“I think a lot of that has to do with, there’s so many conspiracy groups out there,” he said. “And I would hope once the president learns more about QAnon and what they’re talking about… that he would see that and eventually come out and condemn it.”

Riggleman is also a member of the House Freedom Caucus, a strongly conservative group of House Republicans, several of whom supported Greene. The Caucus’s affiliated PAC, the House Freedom Fund, donated more than $200,000 to the Georgia congressional candidate.

Riggleman said he does not have any input on the PAC’s spending, but he would not have given Greene “a penny.” 

“Maybe those endorsements are because 80% of what she believes is in line with fundamental conservative principles on spending and things like that,” he said. “But I do think we have to draw a line when you have those who espouse conspiracy theories.”

Malinowski said he’s found his Democratic colleagues are now taking the QAnon threat seriously. “We’re all catching up to the reality that this is extremely dangerous, that it’s not a fringe movement anymore,” he said. “At this point, it is easier to get Democrats to want to do something about QAnon, partly because it’s been associated with the right. The important thing is to demonstrate that there is bipartisan rejection.”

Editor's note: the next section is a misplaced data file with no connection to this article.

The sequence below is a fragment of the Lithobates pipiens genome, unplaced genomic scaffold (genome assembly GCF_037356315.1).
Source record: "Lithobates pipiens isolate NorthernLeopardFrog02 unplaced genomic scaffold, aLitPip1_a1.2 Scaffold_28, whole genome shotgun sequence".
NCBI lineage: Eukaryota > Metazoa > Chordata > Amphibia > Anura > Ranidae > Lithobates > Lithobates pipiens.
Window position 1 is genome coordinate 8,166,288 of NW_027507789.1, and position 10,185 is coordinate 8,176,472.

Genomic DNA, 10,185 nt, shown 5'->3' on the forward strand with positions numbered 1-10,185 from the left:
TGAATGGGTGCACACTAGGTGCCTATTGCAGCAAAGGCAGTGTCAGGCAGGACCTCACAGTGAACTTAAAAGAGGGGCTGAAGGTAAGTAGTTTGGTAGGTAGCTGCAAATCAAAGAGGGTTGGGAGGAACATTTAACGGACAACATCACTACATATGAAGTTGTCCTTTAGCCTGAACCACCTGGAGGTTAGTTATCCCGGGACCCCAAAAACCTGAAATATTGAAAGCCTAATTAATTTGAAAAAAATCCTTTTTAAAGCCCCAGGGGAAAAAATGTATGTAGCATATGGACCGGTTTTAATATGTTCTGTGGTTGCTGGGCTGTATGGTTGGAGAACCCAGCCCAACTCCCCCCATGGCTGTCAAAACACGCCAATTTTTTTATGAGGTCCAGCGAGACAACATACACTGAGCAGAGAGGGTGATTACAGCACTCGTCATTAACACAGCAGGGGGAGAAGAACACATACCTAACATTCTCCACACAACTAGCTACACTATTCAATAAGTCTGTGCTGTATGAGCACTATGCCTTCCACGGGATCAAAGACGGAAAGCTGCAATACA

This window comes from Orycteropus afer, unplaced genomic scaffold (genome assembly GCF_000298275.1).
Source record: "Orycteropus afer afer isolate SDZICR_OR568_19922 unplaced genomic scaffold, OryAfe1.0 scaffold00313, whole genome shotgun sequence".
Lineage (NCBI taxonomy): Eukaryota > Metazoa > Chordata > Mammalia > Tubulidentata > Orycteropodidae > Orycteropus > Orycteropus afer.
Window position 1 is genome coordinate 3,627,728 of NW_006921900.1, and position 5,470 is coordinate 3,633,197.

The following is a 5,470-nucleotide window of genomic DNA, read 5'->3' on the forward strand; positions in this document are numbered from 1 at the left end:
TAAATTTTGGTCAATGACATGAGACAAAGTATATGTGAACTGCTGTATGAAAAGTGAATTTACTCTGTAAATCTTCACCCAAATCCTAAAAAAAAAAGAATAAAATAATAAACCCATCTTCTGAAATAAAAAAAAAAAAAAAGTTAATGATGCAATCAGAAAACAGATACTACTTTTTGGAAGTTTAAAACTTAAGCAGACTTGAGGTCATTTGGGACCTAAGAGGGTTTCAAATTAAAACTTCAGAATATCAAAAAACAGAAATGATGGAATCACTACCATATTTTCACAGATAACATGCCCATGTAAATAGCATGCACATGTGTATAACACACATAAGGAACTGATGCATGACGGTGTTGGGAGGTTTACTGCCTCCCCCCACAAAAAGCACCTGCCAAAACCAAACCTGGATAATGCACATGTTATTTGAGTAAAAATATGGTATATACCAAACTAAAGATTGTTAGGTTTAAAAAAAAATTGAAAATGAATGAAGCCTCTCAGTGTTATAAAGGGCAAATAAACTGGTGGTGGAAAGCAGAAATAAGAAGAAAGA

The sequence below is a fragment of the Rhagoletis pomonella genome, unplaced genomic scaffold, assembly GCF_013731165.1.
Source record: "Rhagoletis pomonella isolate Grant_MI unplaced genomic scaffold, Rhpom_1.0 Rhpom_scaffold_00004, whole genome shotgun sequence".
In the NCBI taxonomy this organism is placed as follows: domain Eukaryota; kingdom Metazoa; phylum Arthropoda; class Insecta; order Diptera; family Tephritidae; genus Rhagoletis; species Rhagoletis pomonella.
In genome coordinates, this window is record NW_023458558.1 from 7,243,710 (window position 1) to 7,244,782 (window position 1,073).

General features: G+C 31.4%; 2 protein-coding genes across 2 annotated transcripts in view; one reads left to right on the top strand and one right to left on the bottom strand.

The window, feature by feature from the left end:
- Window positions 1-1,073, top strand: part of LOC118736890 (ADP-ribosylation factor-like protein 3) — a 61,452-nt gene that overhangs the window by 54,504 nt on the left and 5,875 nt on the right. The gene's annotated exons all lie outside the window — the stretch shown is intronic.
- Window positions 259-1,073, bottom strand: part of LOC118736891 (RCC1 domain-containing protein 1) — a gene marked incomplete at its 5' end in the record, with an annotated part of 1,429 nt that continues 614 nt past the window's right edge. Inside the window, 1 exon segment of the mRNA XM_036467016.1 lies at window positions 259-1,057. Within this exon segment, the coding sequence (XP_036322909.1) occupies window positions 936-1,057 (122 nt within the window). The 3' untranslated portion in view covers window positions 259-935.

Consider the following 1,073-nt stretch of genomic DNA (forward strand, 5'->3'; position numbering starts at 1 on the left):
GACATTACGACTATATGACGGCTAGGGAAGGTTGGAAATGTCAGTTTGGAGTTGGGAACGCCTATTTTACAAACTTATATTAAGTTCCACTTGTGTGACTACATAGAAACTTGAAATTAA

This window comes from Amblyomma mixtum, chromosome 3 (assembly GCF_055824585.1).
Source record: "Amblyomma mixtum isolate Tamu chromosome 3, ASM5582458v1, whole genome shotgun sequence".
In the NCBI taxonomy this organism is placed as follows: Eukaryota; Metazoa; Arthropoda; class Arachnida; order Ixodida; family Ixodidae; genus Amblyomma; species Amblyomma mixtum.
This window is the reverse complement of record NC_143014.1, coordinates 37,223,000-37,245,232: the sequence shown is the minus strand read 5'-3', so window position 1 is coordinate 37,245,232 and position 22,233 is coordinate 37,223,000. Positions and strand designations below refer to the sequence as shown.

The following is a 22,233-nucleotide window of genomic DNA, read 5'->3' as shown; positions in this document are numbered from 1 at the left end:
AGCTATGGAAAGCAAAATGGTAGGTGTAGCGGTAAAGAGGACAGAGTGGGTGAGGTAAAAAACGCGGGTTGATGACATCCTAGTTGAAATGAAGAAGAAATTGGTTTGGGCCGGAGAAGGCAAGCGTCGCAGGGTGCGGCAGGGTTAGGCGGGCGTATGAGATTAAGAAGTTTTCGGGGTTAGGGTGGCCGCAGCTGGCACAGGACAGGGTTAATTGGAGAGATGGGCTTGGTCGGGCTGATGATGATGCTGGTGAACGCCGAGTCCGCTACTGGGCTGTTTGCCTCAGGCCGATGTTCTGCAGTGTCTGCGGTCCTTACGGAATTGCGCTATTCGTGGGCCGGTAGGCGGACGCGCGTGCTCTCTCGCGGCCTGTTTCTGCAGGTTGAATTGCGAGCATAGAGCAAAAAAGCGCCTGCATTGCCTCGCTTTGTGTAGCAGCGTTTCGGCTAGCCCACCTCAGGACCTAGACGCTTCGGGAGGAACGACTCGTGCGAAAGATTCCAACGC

Although only two additional backers have signed onto the resolution so far, Malinowski said he expects that “the overwhelming majority of members” will support the bill if it makes it to the floor. But he acknowledged that the window for that is closing.

“I’m hoping that we will [get a vote],” he said. “If we do, I think you will see a pretty solid bipartisan vote on this.”

But Malinowski acknowledged that this resolution will do little to shake QAnon believers from their views. He plans to introduce legislation addressing social media companies’ recommendation algorithms, noting that his experience in international human rights work showed him how social media can foment violence, extremism and social strife.

“I think that they need to fundamentally change the way their algorithms work,” he said. “The algorithms are designed to keep us glued to our screens by feeding us information that engages our basest emotions. That’s a problem and the companies have been protected from any liability for the harm they cause by encouraging this kind of content to spread, and I think we need to look at them.”

Riggleman — whose background is in military intelligence — said he’s considering legislation boosting funding and information sharing for FBI and Department of Homeland Security operations to counter domestic extremism.

“We need to have a larger cyber presence. They’re using the same type of methodology that radical Islamic terrorists use,” he said. “I think we need to utilize some of the protocols that we perfected to track terrorists and actually use that to identify those who are using coded language to go after law enforcement or to go after innocents.”